One of Christopher Kimball’s Six Favorite Books About Food A beautiful and deeply researched investigation into French cuisine, from the founding editor of The Art of Eating and author of 50 Foods. In THE FOOD AND WINE OF FRANCE, the influential food writer Edward Behr investigates French cuisine and what it means, in encounters from Champagne to Provence. He tells the stories of French artisans and chefs who continue to work at the highest level. Many people in and out of France have noted for a long time the slow retreat of French cuisine, concerned that it is losing its important place in the country's culture and in the world culture of food. And yet, as Behr writes, good French food remains very, very delicious. No cuisine is better. The sensuousness is overt. French cooking is generous, both obvious and subtle, simple and complex, rustic and utterly refined. A lot of recent inventive food by comparison is wildly abstract and austere. In the tradition of great food writers, Edward Behr seeks out the best of French food and wine. He shows not only that it is as relevant as ever, but he also challenges us to see that it might become the world's next cutting edge cuisine. France remains the greatest country for bread, cheese, and wine, and its culinary techniques are the foundation of the training of nearly every serious Western cook and some beyond. Behr talks with chefs and goes to see top artisanal producers in order to understand what "the best" means for them, the nature of traditional methods, how to enjoy the foods, and what the optimal pairings are. As he searches for the very best in French food and wine, he introduces a host of important, memorable people. THE FOOD AND WINE OF FRANCE is a remarkable journey of discovery. It is also an investigation into why classical French food is so extraordinarily delicious--and why it will endure.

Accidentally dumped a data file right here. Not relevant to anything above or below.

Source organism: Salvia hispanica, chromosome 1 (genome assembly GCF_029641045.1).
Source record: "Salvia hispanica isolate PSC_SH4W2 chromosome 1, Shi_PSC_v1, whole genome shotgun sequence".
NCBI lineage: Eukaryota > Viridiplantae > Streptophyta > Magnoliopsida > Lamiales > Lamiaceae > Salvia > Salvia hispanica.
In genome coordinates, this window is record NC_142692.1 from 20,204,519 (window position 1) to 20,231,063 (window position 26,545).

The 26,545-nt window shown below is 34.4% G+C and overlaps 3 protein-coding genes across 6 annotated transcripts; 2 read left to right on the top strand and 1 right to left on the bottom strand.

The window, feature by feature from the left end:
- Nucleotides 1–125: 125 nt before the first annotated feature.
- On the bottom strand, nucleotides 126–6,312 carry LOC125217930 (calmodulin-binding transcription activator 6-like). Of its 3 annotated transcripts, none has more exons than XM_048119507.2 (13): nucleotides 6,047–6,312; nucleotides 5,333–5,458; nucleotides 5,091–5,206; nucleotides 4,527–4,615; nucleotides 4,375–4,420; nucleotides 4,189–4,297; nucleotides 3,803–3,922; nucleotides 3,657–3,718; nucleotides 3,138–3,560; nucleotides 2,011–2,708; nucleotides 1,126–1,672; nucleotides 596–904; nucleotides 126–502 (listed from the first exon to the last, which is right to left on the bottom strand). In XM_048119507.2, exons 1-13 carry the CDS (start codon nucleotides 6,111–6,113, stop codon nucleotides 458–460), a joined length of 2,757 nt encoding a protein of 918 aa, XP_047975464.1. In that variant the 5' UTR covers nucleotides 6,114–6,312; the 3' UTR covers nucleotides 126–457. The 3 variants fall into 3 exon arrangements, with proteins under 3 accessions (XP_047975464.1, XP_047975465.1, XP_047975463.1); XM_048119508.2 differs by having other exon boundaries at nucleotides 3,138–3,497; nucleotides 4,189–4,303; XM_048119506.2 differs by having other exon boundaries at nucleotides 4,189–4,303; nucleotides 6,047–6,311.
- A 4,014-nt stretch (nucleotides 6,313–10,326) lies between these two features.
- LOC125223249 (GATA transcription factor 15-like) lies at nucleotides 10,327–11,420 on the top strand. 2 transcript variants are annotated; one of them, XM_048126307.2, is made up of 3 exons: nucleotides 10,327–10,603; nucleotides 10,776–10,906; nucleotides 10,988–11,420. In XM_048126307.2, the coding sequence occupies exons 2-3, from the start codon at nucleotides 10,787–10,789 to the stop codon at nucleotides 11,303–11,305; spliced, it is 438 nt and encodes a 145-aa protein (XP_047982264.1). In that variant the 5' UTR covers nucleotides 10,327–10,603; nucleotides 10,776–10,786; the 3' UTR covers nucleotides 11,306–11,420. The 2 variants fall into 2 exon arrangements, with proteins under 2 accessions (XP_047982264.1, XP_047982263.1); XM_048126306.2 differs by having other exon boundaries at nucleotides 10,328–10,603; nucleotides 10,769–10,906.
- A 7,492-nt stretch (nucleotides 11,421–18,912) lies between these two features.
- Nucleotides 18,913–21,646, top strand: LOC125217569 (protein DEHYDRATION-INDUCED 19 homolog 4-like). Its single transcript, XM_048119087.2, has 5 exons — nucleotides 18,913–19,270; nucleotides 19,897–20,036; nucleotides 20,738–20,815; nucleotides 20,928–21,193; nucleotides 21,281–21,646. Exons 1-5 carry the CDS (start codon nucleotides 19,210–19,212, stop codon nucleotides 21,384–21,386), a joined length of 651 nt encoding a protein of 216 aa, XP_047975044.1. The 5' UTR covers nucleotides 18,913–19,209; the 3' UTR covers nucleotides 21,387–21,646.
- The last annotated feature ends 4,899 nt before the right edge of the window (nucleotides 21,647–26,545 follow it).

Dirt by Bill Buford

Title Dirt
Author Bill Buford
Publisher Knopf Publishing Group
Release Date 2020
Category Biography & Autobiography
Total Pages 448
ISBN 0307271013
Language English, Spanish, and French
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Book Summary:

From the author of the best-selling, widely acclaimed Heat--a new hilariously self-deprecating, highly obsessive account of the author's adventures, this time, in the world of French haute cuisine Bill Buford turns his inimitable attention from Italian cuisine to the food of France. Baffled by the language, but convinced that he can master the art of French cooking--or at least get to the bottom of why it is so revered-- he begins what becomes a five-year odyssey by shadowing the esteemed French chef Michel Richard, in Washington, D.C. But when Buford (quickly) realizes that a stage in France is necessary, he goes--this time with his wife and three-year-old twin sons in tow--to Lyon, the gastronomic capital of France. Studying at L'Institut Bocuse, cooking at the storied, Michelin-starred La Mère Brazier, enduring the endless hours and exacting rigeur of the kitchen, Buford becomes a man obsessed--with proving himself on the line, proving that he is worthy of the gastronomic secrets he's learning, proving that French cooking actually derives from (mon dieu!) the Italian. With his signature humor, sense of adventure, and masterly ability to immerse himself--and us--in his surroundings, Bill Buford has written what is sure to be the food-lover's book of the year.

Disturbance by Philippe Lançon

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Publisher Europa Editions
Release Date 2019-11-12
Category Biography & Autobiography
Total Pages 405
ISBN 9781609455576
Language English, Spanish, and French
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Book Summary:

In this Prix Femina–winning memoir, a writer at the French satirical newspaper Charlie Hebdo recounts surviving the deadly terror attack on their office. On January 7, 2015, two terrorists claiming allegiance to ISIS attack the Paris office of the satirical weekly Charlie Hebdo. The event causes untold pain to the victims and their families, prompts a global solidarity movement, and ignites a fierce debate over press freedoms and the role of satire today. Philippe Lançon, a journalist, author, and a weekly contributor to Charlie Hebdo is gravely wounded in the attack—an experience that upends his relationship to the world. As Lançon attempts to reconstruct his life on the page, he rereads Proust, Thomas Mann, Kafka, and others in search of guidance. It is a year before he can return to writing, a year in which he learns to work through his experiences and their aftermath. Disturbance is not an essay on terrorism nor is it a witness’s account of Charlie Hebdo. It is an honest, intimate account of a man seeking to put his life back together after it has been torn apart. “A powerful and deeply civilized memoir.” —The New York Times